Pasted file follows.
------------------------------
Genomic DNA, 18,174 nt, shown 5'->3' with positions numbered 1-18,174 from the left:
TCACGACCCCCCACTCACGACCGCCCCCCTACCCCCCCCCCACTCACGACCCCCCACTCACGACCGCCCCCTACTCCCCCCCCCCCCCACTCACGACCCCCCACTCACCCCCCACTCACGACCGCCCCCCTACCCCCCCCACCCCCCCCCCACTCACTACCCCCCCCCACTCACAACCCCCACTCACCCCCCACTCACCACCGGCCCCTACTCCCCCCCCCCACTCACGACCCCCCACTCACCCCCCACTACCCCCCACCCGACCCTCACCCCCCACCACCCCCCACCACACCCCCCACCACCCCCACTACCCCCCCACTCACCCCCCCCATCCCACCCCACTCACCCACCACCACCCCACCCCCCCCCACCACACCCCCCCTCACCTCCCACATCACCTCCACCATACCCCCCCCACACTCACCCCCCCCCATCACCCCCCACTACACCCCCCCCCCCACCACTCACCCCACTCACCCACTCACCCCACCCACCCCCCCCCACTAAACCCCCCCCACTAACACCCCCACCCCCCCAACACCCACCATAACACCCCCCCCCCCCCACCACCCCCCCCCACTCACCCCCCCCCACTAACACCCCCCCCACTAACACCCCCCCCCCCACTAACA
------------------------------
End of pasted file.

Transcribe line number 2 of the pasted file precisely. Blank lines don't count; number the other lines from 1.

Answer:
TCACGACCCCCCACTCACGACCGCCCCCCTACCCCCCCCCCACTCACGACCCCCCACTCACGACCGCCCCCTACTCCCCCCCCCCCCCACTCACGACCCCCCACTCACCCCCCACTCACGACCGCCCCCCTACCCCCCCCACCCCCCCCCCACTCACTACCCCCCCCCACTCACAACCCCCACTCACCCCCCACTCACCACCGGCCCCTACTCCCCCCCCCCACTCACGACCCCCCACTCACCCCCCACTACCCCCCACCCGACCCTCACCCCCCACCACCCCCCACCACACCCCCCACCACCCCCACTACCCCCCCACTCACCCCCCCCATCCCACCCCACTCACCCACCACCACCCCACCCCCCCCCACCACACCCCCCCTCACCTCCCACATCACCTCCACCATACCCCCCCCACACTCACCCCCCCCCATCACCCCCCACTACACCCCCCCCCCCACCACTCACCCCACTCACCCACTCACCCCACCCACCCCCCCCCACTAAACCCCCCCCACTAACACCCCCACCCCCCCAACACCCACCATAACACCCCCCCCCCCCCACCACCCCCCCCCACTCACCCCCCCCCACTAACACCCCCCCCACTAACACCCCCCCCCCCACTAACA